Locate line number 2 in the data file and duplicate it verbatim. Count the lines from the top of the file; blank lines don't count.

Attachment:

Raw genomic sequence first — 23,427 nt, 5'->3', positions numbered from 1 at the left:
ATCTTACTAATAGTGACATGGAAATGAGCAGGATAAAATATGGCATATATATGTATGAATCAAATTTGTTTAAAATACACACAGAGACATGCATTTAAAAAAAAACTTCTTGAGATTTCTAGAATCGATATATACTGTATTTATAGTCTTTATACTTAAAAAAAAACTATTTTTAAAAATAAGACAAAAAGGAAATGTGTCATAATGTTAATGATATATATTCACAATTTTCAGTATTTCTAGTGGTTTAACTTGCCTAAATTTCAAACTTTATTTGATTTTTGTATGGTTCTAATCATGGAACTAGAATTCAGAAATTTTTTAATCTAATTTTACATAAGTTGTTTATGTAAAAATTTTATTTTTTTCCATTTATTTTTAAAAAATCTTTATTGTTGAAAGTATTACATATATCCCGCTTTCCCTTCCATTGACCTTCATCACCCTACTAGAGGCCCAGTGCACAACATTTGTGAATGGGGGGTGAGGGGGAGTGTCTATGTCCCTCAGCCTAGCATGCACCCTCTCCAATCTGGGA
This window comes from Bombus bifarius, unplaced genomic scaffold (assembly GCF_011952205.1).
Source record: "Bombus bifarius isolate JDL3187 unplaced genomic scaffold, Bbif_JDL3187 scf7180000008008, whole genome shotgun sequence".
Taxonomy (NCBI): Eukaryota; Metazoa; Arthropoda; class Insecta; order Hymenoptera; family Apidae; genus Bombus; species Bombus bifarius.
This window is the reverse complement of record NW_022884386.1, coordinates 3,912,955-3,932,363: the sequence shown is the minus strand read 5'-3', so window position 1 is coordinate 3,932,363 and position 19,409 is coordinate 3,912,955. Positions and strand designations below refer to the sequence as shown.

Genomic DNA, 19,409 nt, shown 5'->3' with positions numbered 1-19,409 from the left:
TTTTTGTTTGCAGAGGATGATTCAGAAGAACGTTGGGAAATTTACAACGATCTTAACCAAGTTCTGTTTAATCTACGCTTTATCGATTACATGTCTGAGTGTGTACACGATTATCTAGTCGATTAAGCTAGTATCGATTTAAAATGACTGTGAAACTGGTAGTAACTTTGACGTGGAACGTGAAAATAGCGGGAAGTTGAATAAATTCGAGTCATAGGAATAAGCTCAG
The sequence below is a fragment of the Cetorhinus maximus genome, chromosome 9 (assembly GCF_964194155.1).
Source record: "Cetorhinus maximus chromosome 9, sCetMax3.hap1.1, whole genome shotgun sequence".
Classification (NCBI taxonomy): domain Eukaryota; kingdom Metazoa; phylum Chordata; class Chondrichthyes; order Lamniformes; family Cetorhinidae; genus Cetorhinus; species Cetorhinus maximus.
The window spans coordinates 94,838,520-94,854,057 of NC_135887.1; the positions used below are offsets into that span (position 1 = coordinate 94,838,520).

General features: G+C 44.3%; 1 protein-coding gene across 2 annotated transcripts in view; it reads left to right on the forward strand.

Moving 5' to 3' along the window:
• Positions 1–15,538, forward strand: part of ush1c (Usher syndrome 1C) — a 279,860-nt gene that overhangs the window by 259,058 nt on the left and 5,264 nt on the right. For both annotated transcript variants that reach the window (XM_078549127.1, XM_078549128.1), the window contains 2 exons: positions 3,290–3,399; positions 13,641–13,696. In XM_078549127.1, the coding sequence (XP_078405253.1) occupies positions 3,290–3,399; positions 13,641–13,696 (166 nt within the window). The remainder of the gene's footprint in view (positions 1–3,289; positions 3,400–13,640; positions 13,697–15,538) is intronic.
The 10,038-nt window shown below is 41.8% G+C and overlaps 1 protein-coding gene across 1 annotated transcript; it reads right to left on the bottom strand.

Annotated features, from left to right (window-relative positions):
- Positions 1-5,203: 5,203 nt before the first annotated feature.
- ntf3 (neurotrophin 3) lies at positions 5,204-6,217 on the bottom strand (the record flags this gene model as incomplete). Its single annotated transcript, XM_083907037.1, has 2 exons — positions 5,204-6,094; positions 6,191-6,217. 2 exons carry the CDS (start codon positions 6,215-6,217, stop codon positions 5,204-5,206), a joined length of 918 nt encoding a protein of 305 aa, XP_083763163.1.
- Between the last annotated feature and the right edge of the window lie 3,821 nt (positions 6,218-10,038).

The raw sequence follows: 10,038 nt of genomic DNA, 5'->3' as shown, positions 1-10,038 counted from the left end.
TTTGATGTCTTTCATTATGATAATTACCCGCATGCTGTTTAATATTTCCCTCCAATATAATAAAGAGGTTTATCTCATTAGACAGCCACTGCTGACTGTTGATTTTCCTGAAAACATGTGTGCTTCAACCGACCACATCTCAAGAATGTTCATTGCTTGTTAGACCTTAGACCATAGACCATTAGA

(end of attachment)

ATCTTACTAATAGTGACATGGAAATGAGCAGGATAAAATATGGCATATATATGTATGAATCAAATTTGTTTAAAATACACACAGAGACATGCATTTAAAAAAAAACTTCTTGAGATTTCTAGAATCGATATATACTGTATTTATAGTCTTTATACTTAAAAAAAAACTATTTTTAAAAATAAGACAAAAAGGAAATGTGTCATAATGTTAATGATATATATTCACAATTTTCAGTATTTCTAGTGGTTTAACTTGCCTAAATTTCAAACTTTATTTGATTTTTGTATGGTTCTAATCATGGAACTAGAATTCAGAAATTTTTTAATCTAATTTTACATAAGTTGTTTATGTAAAAATTTTATTTTTTTCCATTTATTTTTAAAAAATCTTTATTGTTGAAAGTATTACATATATCCCGCTTTCCCTTCCATTGACCTTCATCACCCTACTAGAGGCCCAGTGCACAACATTTGTGAATGGGGGGTGAGGGGGAGTGTCTATGTCCCTCAGCCTAGCATGCACCCTCTCCAATCTGGGA